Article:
Chlamydia trachomatis is a bacterium, sexually transmitted infection that can cause major damage to the female reproductive organs if not diagnosed and treated effectively. In the United States this genital infection occurs frequently among sexually active young persons.
People who are infected with chlamydia may not have any symptoms.
According to www.womenshealth.about.com, chlamydia affects over 3 million people per year, and three out of four of these people are under the age of 25 years. An overwhelming 50% of women have had chlamydia before they reached the age of 30. The signs of symptoms of chlamydia may be absent or only slightly noticeable, and if Chlamydia treatment is not sought soon enough, severe damage can happen to the ovaries, Fallopian tubes, and uterus, causing infertility. Many women who have sought chlamydia treatment in the past may not even know that their reproductive system has been affected until they are unable to get pregnant. Chlamydia treatment usually does not include checking the function of the reproductive organs, and is only discovered when these women seek treatment for infertility.
About 75% of infected women and half of infected men have no symptoms of the disease (STD).
If symptoms are present, it may be abnormal discharge or painful urination, both of which can be very slight. Often times Chlamydia has progressed far enough that some damage has already occurred because treatment was not initiated sooner. These chlamydia treatments usually consist of prescription antibiotics, such as Zithromax, tetracycline, or erythromycin, all antibiotics that are effective in killing chlamydia with only a few doses. Patients should be instructed to finish prescribed chlamydia treatments even if symptoms are no longer present. Other the STD may not be totally eradicated and come back with a vengeance, requiring more chlamydia treatment with an even stronger antibiotic.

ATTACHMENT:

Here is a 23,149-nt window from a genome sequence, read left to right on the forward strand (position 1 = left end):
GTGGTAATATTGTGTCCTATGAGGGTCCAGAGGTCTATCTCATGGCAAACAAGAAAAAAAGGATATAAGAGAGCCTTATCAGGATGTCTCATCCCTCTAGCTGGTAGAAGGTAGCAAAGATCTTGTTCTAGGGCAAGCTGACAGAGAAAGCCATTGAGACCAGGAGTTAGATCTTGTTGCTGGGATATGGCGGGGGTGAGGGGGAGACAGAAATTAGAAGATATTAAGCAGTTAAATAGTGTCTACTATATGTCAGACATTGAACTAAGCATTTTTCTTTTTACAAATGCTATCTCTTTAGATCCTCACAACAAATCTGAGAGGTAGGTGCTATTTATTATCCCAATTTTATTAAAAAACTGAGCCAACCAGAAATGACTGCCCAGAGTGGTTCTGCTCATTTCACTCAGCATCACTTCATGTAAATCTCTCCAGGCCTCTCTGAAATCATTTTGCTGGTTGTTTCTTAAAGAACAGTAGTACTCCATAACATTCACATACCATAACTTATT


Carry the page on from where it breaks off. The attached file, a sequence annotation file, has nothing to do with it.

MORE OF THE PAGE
This infection is curable, chlamydia can be transmitted during vaginal, anal, and, oral sex even if the penis or tongue does not enter the vagina, mouth, or rectum.
The only way to avoid having to seek chlamydia treatment is to use a barrier device, such as a condom during intercourse. If you don't know your partner that well, or there are extramarital relationships occurring, then by all means use a condom just to be safe. You may never know, especially if you are single and having one night stands and engaging in other promiscuous sexual activities.
If you do contract the bug, then seek testing and chlamydia treatment as soon as possible. You may be too embarrassed to seek chlamydia treatment, which is understandable, but at the same time, your reproductive health is at stake. Confide in your health care provider if you have engaged in unprotected sex, and get tested.
You may not have Chlamydia, but you will feel much better knowing that, and if you do, you can start chlamydia treatment right away.
Chlamydia can be easily treated with antibiotics. Make sure your sex partner(s) also receive treatment and avoid having sex while being treated not getting the infection again and transmitting it again.
Artice Source: http://www.articlesphere.com
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